Jim Kierstead: I think so too. You know, there's been a lot of interesting studies and articles over the years about how an acting degree can be so incredibly valuable in all facets of life. You know, even if somebody never goes on a stage, just that course of education they get is so helpful in business and just dealing with other human beings. You know, how to present yourself properly and, and whatnot. So it's valuable. And that's what disturbs me so much about any undervaluing of the arts in this country. It's so short sighted and terrible because people all have this need to be creative and if they're not allowed to be creative, I think they just are miserable. I don't know how I would live my life if I wasn't able to be creative in some way. You could see how people would suffer from that.
Heather Newman: Absolutely. It's hard to see arts programs suffer in our education system.
Jim Kierstead: It helps in every facet of life, you know, and people, people who think that you don't need art because you're going to go into a business are sadly mistaken.
Heather Newman: Yup. I agree with you wholeheartedly. I think and presentation skills, I mean public speaking is still one of the, like it's up there with, you know, spiders and I think I said this the other day, I was talking to someone, spiders and sharks and it is a fear that people have about getting in front of people. And so it's like theater and Improv and all of those things are so helpful for that. And that's again, like you just said, any aspect of business, you're going to have to do that.
Jim Kierstead: Completely. Completely. And we live in a world now, you know, sadly we're, you know, it's a double edged sword, right? We have technology that's available to us and it starts to, technology can be amazing, but it can also distance us from human relationships. And if you look at the kids now, right, they're very busy on their devices and sometimes they forget how to talk to adults or talk to each other and they'll just text all day long. And I think that theater is going to be even more important because as human beings, you know, we're animals who have a need for interaction and communication and communing, doing something together rather than being isolated in their bedroom on a video game. And by being in that theater, you're with a group of people, you're watching people, you feel connected with people and that's something you can't get in any other form of entertainment.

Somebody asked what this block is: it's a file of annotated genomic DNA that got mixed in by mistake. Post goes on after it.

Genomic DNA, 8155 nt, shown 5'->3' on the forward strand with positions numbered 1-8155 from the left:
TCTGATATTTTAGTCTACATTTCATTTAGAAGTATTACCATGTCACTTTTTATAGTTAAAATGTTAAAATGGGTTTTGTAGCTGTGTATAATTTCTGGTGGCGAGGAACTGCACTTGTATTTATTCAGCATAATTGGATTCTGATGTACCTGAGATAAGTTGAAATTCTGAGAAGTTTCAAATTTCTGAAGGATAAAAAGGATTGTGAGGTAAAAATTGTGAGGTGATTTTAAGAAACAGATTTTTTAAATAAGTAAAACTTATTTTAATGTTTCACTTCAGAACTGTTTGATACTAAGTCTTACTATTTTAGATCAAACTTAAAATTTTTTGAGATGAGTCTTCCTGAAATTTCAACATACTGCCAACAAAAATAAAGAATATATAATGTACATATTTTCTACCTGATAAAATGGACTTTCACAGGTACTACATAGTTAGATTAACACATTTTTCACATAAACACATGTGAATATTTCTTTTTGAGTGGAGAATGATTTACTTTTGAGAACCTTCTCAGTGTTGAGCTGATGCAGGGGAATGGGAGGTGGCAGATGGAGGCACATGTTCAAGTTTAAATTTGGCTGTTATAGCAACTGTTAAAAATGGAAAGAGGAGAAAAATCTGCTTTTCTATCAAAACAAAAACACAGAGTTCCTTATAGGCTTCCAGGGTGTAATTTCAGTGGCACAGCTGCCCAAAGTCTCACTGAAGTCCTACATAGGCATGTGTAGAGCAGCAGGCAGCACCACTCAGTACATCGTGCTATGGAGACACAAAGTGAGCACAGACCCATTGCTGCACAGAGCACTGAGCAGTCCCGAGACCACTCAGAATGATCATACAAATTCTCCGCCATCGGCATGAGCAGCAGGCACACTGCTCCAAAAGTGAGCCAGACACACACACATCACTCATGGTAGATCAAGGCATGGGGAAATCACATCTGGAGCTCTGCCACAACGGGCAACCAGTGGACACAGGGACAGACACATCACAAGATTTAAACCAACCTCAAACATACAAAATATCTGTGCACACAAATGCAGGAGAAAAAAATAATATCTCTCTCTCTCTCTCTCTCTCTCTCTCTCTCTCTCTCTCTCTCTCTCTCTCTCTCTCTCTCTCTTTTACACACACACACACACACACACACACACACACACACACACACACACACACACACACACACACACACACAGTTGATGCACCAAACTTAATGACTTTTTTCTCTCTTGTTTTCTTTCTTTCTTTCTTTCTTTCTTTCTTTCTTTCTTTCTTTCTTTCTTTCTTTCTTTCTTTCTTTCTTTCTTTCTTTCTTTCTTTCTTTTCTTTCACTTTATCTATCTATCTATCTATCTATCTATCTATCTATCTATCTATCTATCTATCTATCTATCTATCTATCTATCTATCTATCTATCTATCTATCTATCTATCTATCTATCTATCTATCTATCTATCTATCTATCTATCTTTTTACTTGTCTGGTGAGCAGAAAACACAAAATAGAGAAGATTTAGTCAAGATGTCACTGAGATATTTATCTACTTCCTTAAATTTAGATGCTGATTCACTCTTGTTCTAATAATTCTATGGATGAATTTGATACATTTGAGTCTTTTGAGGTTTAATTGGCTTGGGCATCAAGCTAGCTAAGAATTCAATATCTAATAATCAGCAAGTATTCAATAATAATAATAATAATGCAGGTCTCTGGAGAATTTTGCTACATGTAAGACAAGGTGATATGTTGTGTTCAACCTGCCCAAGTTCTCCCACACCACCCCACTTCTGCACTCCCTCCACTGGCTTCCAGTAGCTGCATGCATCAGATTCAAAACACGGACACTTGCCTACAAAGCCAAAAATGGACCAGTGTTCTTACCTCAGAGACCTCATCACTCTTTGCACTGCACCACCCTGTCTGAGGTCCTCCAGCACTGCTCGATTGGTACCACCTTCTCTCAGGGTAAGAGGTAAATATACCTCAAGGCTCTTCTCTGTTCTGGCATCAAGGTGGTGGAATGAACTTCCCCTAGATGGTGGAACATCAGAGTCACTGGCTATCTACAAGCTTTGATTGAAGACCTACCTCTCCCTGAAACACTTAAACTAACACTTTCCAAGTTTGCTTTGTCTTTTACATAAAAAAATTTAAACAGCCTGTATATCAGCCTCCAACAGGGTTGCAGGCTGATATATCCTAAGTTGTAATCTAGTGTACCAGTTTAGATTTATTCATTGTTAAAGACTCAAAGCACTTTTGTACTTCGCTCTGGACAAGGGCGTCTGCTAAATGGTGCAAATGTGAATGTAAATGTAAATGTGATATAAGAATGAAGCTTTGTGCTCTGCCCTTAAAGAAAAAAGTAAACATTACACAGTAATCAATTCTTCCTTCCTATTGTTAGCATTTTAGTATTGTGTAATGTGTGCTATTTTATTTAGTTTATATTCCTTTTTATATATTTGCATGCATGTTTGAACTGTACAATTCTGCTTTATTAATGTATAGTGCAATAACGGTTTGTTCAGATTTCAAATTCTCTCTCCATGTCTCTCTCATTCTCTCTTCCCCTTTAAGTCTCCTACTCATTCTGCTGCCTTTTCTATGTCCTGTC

Heather Newman: And collective moments of awe, right? The moment when there's a moment, a friend of mine, Shannon was working with us and there was a little night music and she flew in a drop that she had painted, the production did, and everybody in the audience at the same time went (inhale sound). And to this day, it's one of my favorite things, that she did that with paint on a beautiful piece of Muslin or whatever you know, and that's, that's the stuff.
Jim Kierstead: It's incredible.
Heather Newman: Yeah.
Jim Kierstead: Yeah, it's true. Yeah. It's so fun because in theater, right, you can like, you don't have to be literal. Like in a film you have to be literal. You have to create the environment exactly as it should look. But theater you can be so creative and abstract. It's really neat.
Heather Newman: I just want to say thank you for doing what you do. I mean it's, I think it's so important and what a neat job.
Jim Kierstead: Aw, thank you so much. It's so funny. There have been times in my life with theater where I'd get done with a project and I'd say, okay, I'm, I think I'm done for a while. And then literally the next day I was like, I can't stay away. I have to do this, I have to do this again. Like, where's the next project? So I've kind of given up on doing anything else at this point. So thank you.
Heather Newman: Thank you for being on the show and sharing this with our listeners and, giving them a glimpse into what it is to be a producer here in New York City on Broadway. So cool.
Jim Kierstead: Thanks Heather. Thanks everybody.
Jim Kierstead: Absolutely. Well, everyone this was another episode of Mavens Do It Better. And, you can find us on iTunes, on Spotify, on Stitcher, on the Mavensdoitbetter.com website on all of our social and fun stuff. So check us out there and here's to another beautiful day on this big blue spinning sphere. Cheers.